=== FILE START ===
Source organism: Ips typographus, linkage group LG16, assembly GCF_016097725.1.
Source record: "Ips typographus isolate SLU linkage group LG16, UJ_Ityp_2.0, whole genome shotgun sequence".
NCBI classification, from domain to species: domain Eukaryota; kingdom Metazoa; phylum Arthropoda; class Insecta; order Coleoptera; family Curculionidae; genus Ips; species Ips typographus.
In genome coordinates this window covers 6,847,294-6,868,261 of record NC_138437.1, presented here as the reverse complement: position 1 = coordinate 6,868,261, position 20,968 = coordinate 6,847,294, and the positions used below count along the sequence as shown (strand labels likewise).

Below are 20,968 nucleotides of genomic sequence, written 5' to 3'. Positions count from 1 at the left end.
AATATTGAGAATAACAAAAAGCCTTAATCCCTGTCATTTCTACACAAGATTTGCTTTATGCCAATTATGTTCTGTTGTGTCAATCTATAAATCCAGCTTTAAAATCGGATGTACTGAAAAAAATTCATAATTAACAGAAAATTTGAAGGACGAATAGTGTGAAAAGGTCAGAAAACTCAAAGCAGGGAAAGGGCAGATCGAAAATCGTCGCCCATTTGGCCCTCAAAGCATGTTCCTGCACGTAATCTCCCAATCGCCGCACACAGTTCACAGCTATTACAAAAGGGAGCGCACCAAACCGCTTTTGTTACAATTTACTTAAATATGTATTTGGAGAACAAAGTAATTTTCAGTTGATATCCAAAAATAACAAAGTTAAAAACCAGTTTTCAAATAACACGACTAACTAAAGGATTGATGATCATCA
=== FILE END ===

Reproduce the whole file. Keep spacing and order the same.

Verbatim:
Source organism: Ips typographus, linkage group LG16, assembly GCF_016097725.1.
Source record: "Ips typographus isolate SLU linkage group LG16, UJ_Ityp_2.0, whole genome shotgun sequence".
NCBI classification, from domain to species: domain Eukaryota; kingdom Metazoa; phylum Arthropoda; class Insecta; order Coleoptera; family Curculionidae; genus Ips; species Ips typographus.
In genome coordinates this window covers 6,847,294-6,868,261 of record NC_138437.1, presented here as the reverse complement: position 1 = coordinate 6,868,261, position 20,968 = coordinate 6,847,294, and the positions used below count along the sequence as shown (strand labels likewise).

Below are 20,968 nucleotides of genomic sequence, written 5' to 3'. Positions count from 1 at the left end.
AATATTGAGAATAACAAAAAGCCTTAATCCCTGTCATTTCTACACAAGATTTGCTTTATGCCAATTATGTTCTGTTGTGTCAATCTATAAATCCAGCTTTAAAATCGGATGTACTGAAAAAAATTCATAATTAACAGAAAATTTGAAGGACGAATAGTGTGAAAAGGTCAGAAAACTCAAAGCAGGGAAAGGGCAGATCGAAAATCGTCGCCCATTTGGCCCTCAAAGCATGTTCCTGCACGTAATCTCCCAATCGCCGCACACAGTTCACAGCTATTACAAAAGGGAGCGCACCAAACCGCTTTTGTTACAATTTACTTAAATATGTATTTGGAGAACAAAGTAATTTTCAGTTGATATCCAAAAATAACAAAGTTAAAAACCAGTTTTCAAATAACACGACTAACTAAAGGATTGATGATCATCA